Eustace Families Association

Our Eustice family comes from Ireland.  We do not know which city they emigrated from or when.  But our guess is around 1840`s and the city of Dublin.

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Blackrath & Ballymount

By Major-General Sir-Eustace F. Tickell

(As published in the Journal of the County Kildare Archaeological Society; Volume XI1I, No. 6 (1955)

Blackrath and Ballymount

Blackrath Castle, seven miles south of Kilcullen, and its lands were originally leased by the Eustaces from the Wesleys of Narragh, the tenant in 1536 being a William Eustace probably from the Mainham branch. He seems to have had a son Richard who died in 1613 and a grandson Oliver who married Joan, the daughter of Walter Archbold of Timolin. Oliver is listed as one of the important men in the County was a juror in 1608 and that year was appointed Constable of Blackwood Castle. (Blackwood Castle, 8 miles north of Naas, stood forfeited by James son of Sir Pierce FitzGerald who rebuilt it in 1584. It was restored to James in 1609. His daughter Eleanor married Maurice Eustace of Newland.) Oliver Eustace died in 1640, his lands by then apparently being held in fee, but were forfeited by his sons Richard and Oliver the following year.

Part of the estate, later called Ballymount or Ballymonte, was granted to the Lord Chancellor who gave it to his brother William. It was mortgaged by William’s son Sir John in about 1687 but redeemed by the three heiresses who shared the rents. Clotilda’s share was sold in 1797 by her grandson. The site of the castle is now occupied by a farmhouse.

Blackrath immediately north of Castlemartin, rather surprisingly, seems never to have had any connection with the Eustaces.

Brannockstown and neighboring townlands

When Christopher Eustace of Ballycotelan was executed in 1537 and his estates forfeited after the Silken Thomas rebellion, those of his lands lying west of Ballymore Eustace and south of the Liffey were granted to other members of the family; Brannockstown and Boleybeg to Maurice of Castlemartin in 1547; and Rochestown, Gaganstown and probably part of Ardinode (just east or it) to 1st Viscount Baltinglass who had done much to quell the rebellion. (Maurice’s grandson, Oliver is described as ‘of Ballycotelan" but must have been a tenant only, for I do not think that this townland ever came back to the family.)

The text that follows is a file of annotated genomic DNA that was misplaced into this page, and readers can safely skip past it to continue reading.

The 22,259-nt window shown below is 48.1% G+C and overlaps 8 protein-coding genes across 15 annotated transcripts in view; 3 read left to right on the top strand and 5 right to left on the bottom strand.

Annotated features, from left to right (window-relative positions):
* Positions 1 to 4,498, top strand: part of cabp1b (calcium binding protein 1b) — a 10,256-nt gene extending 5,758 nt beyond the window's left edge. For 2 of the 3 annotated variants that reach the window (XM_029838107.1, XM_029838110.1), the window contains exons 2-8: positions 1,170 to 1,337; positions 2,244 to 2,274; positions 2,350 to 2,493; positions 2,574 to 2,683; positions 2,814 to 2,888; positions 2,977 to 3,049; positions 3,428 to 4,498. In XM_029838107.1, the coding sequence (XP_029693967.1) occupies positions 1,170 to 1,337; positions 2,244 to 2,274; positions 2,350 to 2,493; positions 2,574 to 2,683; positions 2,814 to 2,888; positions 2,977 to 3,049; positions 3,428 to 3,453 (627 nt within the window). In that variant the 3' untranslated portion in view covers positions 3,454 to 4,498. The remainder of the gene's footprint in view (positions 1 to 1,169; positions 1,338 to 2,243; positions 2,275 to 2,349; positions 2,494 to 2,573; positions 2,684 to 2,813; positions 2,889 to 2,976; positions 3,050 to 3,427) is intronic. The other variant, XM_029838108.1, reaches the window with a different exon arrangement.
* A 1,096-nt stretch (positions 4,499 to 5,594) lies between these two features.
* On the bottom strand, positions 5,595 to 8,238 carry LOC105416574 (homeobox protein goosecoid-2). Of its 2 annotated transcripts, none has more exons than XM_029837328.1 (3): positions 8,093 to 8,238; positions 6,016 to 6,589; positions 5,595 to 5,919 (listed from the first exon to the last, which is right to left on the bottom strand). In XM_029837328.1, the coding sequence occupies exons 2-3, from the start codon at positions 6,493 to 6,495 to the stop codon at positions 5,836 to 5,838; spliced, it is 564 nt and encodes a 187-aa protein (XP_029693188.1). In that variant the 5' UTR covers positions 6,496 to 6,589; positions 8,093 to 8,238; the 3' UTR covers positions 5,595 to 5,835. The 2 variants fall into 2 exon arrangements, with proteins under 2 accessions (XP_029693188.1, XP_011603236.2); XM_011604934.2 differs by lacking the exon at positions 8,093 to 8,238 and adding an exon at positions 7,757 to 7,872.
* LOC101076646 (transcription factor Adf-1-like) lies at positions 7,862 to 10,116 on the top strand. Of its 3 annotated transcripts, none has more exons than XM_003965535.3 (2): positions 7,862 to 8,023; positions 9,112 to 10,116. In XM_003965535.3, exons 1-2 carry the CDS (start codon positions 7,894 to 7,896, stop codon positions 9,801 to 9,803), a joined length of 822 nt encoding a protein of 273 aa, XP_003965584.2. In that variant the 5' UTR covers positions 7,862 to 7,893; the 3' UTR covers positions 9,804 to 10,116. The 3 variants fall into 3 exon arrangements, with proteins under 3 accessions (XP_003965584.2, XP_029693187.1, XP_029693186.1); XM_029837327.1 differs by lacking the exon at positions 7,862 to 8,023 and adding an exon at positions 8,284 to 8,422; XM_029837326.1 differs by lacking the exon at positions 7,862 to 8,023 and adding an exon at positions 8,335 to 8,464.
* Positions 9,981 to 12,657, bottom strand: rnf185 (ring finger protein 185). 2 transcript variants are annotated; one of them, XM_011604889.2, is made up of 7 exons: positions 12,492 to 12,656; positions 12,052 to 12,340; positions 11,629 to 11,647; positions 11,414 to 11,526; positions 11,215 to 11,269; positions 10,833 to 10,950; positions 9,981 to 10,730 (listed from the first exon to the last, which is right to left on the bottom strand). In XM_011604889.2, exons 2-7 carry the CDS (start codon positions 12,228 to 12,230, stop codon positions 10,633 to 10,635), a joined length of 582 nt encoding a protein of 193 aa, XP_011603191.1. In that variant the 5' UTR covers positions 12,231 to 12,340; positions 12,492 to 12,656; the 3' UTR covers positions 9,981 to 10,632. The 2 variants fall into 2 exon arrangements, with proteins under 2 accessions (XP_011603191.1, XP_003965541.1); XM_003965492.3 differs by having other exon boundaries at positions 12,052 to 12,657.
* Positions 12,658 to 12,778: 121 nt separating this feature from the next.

Their subsequent history appears to have been as follows.

Brannockstown originally extended further to the west, and before the foundation of New Abbey probably adjoined Nicholastown. It passed from Maurice to his great-great-grandson the Lord Chancellor. He bequeathed it in 1665 to his nephew Sir John, who lived there until 1685, when he had to leave soon after the accession of James II during whose reign it was lost either by sale or seizure by the king. In 1700, when it was in the possession of Sir Patrick Trant, Sir Maurice Eustace, Sir John’s brother, claimed without success to have it returned to the family. An old graveyard marks the site of the chapel of St. Sylvester (venerated 10th March) which was affiliated to the parish church of Gaganstown, The Eustaces supplied the priest under the original grant.

Boleybeg including Colewels and Loughbrattock formed part of the Castlemartin lands from 1547 till sold to the widow of Alexander Eustace of Newland (see Castlekeely) in about 1675 and were forfeited by her son Lawrence in 1700. Richard, brother of the 2nd Viscount is described as "of Little Boleys" in 1547, but this may well refer to the Boleybeg some five miles north-east of Tullaghgorey near Athy, which he is known to have occupied. William Eustace, ancestor of the Robertstown line is also so described, but was presumably a tenant only.